‘Wounds’ Review

No matter the film festival, there are always going to be films that surprise audiences. Sometimes those surprises are quite pleasant and quickly become the talk of the festival, and other times they are so terrible that you are left wondering, “What the hell happened?” Wounds, directed and written by Babak Anvari, who is best known for his directorial debut of 2016 horror hit Under the Shadow, already set the bar high for his sophomore film, especially considering that Under the Shadow became the British entry for the Best Foreign Language Film for the 89th Academy Awards.

The bar was raised even higher after the cast reveals, featuring Armie Hammer hot off of his beloved role in Call Me by Your Name, co-star Dakota Johnson who starred in the recent remake of horror classic Suspiria and the Fifty Shades trilogy, and Atlanta star Zazie Beetz. What you are undoubtedly thinking is that a film with a cast and director of such pedigree can’t be all that bad, but, yes, Wounds is that bad.

Wounds begins with an oddly placed quote from the novella Heart of Darkness, keyword “odd” because as the film progresses you realize one of the best parts of the film is that the quote doesn’t prepare audiences for the pure stupidity that oozes from Wounds. The story revolves around a charismatic but lazy New Orleans bartender named Will who stumbles upon a lost phone in his bar left by a group of underage teenagers from the night before. Rather than leaving the phone at his bar, he decides to take it home. As curiosity gets the better of him, he decides to go through it with his girlfriend, Carrie. What they discover sets them down a path unexplainable horrors and bizarre people.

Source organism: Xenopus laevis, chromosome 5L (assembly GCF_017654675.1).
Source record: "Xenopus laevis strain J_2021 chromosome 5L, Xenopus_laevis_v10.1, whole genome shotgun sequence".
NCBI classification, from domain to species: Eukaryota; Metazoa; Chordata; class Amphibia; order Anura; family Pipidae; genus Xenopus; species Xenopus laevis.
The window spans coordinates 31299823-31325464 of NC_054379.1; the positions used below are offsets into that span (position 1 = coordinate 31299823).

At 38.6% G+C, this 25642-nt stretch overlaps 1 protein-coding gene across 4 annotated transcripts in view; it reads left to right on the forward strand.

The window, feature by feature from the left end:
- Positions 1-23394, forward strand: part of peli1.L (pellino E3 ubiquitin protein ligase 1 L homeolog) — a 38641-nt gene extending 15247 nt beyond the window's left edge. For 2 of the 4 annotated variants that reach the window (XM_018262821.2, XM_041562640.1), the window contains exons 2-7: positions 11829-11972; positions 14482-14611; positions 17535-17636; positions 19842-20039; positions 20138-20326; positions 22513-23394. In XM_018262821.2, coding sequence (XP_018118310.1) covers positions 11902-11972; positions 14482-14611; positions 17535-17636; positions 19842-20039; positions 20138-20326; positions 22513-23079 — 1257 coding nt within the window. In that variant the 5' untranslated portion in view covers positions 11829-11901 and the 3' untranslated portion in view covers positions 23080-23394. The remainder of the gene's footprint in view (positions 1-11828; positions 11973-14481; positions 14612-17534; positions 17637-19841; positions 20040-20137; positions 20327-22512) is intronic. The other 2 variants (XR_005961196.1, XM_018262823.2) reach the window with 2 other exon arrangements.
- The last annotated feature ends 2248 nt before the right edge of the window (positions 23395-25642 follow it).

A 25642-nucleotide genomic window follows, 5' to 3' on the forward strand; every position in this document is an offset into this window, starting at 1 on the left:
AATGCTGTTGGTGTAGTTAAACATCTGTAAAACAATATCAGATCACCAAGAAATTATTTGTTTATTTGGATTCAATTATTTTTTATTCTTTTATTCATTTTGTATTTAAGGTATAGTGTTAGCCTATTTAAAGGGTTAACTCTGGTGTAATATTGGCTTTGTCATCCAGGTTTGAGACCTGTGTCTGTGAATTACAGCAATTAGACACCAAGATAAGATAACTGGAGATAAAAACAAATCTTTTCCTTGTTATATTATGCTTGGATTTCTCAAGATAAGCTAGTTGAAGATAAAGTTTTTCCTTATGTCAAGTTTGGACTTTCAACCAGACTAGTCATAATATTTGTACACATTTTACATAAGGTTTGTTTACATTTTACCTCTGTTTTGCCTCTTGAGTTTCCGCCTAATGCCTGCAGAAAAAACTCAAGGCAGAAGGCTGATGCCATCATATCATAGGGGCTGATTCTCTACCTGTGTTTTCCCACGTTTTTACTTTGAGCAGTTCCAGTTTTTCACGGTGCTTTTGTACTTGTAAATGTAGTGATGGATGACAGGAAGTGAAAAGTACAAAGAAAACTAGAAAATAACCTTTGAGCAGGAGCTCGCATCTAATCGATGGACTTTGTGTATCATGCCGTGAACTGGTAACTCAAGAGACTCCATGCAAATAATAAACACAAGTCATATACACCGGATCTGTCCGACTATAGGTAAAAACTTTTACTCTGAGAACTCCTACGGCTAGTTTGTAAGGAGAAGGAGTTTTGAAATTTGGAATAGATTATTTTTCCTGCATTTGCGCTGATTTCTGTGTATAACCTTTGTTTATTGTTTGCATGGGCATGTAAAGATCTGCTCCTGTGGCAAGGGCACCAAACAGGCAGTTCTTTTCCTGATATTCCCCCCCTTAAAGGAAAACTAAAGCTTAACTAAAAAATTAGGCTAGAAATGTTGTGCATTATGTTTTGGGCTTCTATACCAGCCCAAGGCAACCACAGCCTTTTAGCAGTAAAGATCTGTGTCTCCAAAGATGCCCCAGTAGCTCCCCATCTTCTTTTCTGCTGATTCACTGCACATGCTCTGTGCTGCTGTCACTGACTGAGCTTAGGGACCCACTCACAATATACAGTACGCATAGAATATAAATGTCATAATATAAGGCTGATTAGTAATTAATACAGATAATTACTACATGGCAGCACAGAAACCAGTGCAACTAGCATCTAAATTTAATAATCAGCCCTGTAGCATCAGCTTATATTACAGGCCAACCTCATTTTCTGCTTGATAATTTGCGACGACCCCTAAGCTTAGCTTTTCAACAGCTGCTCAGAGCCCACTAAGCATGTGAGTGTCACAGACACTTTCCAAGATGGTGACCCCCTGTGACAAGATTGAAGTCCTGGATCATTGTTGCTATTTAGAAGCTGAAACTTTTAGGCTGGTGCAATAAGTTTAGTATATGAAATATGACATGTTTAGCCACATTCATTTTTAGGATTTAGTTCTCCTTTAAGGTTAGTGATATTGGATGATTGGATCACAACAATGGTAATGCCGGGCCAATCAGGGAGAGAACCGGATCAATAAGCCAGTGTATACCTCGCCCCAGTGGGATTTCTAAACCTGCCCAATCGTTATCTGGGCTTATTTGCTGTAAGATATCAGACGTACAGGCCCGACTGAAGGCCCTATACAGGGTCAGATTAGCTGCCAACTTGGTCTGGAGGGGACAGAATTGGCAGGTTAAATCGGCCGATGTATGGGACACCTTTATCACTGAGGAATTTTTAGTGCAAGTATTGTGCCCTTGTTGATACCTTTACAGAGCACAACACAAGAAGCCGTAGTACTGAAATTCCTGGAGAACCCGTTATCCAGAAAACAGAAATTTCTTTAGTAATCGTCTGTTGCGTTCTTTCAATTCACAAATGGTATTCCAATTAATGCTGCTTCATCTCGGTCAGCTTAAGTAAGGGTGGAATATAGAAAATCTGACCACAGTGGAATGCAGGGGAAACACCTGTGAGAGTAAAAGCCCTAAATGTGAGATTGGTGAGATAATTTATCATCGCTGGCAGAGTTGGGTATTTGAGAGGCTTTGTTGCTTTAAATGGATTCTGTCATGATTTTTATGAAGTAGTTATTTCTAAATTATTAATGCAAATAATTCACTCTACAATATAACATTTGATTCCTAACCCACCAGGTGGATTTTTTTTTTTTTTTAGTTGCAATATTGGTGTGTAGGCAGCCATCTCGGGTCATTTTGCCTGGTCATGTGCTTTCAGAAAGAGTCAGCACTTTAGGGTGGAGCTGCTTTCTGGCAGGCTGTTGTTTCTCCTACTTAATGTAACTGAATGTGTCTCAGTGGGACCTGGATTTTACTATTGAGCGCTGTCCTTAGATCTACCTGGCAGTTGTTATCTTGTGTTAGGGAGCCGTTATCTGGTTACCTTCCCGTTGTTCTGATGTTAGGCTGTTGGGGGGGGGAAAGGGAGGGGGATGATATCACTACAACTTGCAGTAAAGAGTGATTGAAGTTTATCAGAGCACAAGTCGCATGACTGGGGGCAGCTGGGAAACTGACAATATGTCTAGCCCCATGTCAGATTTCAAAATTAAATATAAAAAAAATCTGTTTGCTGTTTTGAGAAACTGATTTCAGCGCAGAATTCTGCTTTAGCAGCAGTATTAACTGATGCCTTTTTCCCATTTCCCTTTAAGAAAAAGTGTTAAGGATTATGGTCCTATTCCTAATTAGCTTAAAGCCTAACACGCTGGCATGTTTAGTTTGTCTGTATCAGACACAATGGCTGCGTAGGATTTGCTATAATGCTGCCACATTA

The biggest complaint about Wounds besides the utterly wasted cast is the nasty tonal change throughout the film. Audiences will be left guessing on the intent behind each scene as they hesitate on whether to laugh at the pure absurdity on the screen or walk out of the theater. The dialog and cheap effects only harm any of the gripping psychological horror aspects as they make audiences realize just how silly the plot of Wounds is. After all, this is a film that can mainly be summed up as “Evil Cellphone: The Movie.” Another way to describe Wounds is to tell someone to imagine if Tommy Wiseau directed a horror movie instead of cult classic The Room, except Wounds lacks the charm and iconic lines that we associate with The Room.

For the people who decided not to walk out of the theater, Wounds rewarded its audience with by far the worst ending of any 2019 Sundance film that left numerous critics and press abruptly yelling, “What the fuck.” Wounds was scheduled for a March 29th release on Netflix, but quietly pulled from the schedule which only makes you question: How bad could it be if even Netflix wanted no part of it?

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